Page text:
Recipe by vengefulspectre
This recipe makes a nice savory tamago maki. I've put it together using various bits of advice and a lot of experimentation. Moreover, I've made it without a tamagoyaki pan. It can also be put on top of nigiri (rice balls) to make tamagozushi.
Top Review by kittycatmom
This recipe is spot on! I couldn't locate my tamagoyaki pan, so used a non-stick fry pan. I grew up making this dish, the way my Mother taught me, so didn't follow your directions, however they are clear and easy to understand so a novice would have no trouble making this. The only variance I made was not to use green onions, and I don't oil between layers. Very delicious! Thanks!!!! Made for 2009 Spring PAC
- 3 eggs
- 2 -3 tablespoons stock, dashi (can make stock from instant granules, see packaging for instructions, alternatives -- chicken or veg)
- 1 tablespoon mirin (Japanese cooking wine)
- 1 1⁄2 tablespoons sugar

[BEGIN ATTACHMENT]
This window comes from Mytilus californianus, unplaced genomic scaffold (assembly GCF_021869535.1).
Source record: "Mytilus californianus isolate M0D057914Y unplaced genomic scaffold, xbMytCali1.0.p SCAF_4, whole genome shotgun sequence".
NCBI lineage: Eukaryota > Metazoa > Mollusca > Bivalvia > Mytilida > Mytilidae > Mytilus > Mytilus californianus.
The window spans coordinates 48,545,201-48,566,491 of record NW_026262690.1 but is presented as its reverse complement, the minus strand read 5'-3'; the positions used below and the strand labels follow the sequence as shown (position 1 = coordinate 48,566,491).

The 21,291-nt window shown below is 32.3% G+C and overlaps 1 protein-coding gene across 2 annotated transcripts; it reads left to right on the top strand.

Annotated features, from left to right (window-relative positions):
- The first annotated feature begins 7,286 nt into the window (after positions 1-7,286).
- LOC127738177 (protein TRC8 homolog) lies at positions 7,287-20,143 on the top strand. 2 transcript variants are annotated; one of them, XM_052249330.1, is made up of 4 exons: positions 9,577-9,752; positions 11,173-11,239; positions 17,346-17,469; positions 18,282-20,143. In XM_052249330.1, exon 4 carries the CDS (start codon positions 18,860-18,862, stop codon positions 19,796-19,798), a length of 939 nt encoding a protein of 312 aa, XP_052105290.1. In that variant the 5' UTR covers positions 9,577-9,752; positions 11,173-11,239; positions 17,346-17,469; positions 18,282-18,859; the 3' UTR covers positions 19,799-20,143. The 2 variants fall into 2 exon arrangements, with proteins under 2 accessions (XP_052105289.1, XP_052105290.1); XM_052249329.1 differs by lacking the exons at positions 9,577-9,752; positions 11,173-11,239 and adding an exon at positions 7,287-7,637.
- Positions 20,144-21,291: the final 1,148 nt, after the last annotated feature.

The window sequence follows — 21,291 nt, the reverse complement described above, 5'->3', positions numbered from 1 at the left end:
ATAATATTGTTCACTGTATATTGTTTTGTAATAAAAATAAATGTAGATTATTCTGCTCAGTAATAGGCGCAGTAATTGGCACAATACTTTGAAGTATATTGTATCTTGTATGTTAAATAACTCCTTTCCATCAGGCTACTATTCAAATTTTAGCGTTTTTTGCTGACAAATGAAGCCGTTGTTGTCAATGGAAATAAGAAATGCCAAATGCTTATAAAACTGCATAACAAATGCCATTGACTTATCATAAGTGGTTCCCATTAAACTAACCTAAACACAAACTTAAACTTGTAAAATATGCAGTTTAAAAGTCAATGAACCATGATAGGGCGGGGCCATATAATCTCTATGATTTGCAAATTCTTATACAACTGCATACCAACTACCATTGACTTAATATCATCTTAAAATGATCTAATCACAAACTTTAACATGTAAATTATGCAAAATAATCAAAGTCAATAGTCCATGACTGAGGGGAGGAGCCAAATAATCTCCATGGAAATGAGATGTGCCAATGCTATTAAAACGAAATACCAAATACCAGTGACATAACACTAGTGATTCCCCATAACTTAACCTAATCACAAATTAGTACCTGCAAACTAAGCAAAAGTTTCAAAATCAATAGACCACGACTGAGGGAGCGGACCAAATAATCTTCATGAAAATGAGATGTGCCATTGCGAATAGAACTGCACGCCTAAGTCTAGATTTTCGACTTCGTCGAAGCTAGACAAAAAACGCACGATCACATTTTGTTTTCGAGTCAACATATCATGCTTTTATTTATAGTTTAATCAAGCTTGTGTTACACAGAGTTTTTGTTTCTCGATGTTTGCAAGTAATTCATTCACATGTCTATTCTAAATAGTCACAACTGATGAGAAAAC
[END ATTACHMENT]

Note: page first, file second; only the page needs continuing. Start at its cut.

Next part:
- 1 teaspoon soy sauce
- 1 -2 green onion, chopped
Directions See How It's Made
- Beat the eggs, strain through fine sieve, and add to dashi stock, mirin, sugar, and soy sauce.
- Heat pan (tamagoyaki pan OR a small-ish skillet--a flat, square pan would work best, but I have used a round one with little difficulty) to medium high heat with PLENTY of cooking oil. I find that the oils sold in spray bottles, like Pam, work the best to spread it out evenly.
- Pour enough of the egg mixture onto the pan to spread evenly over the surface, about 1/3 of the mixture.
- Allow mixture to cook just until the egg is set (but not cooked all the way, or the layers won't stick to each other when you roll it). I determine this by looking for the dark yellow, orangish color to appear. Sprinkle some of the green onions over this.
- Start rolling the omlette by picking up the edge farthest away from you and pulling it toward you. I often do this in steps, flipping about 1/4 of the edge over, letting it set, then flipping that over (like a jelly roll) etc, until the entire omlette is rolled up.
- Now, re-oil the exposed part of the pan and add 1/2 of the remaining mixture. Repeat steps 4 and 5.
- Repeat step 5, which should use up the rest of the egg mixture.
- Allow to cool (so that it cooks all the way through) and wrap in paper towel. You can make the shape more rectangular (for tamagozushi, for example) by gently putting pressure on the paper towel.
- Cut into slices (usually 0.25-0.5 cm or so) to serve. Garnish with remaining green onions.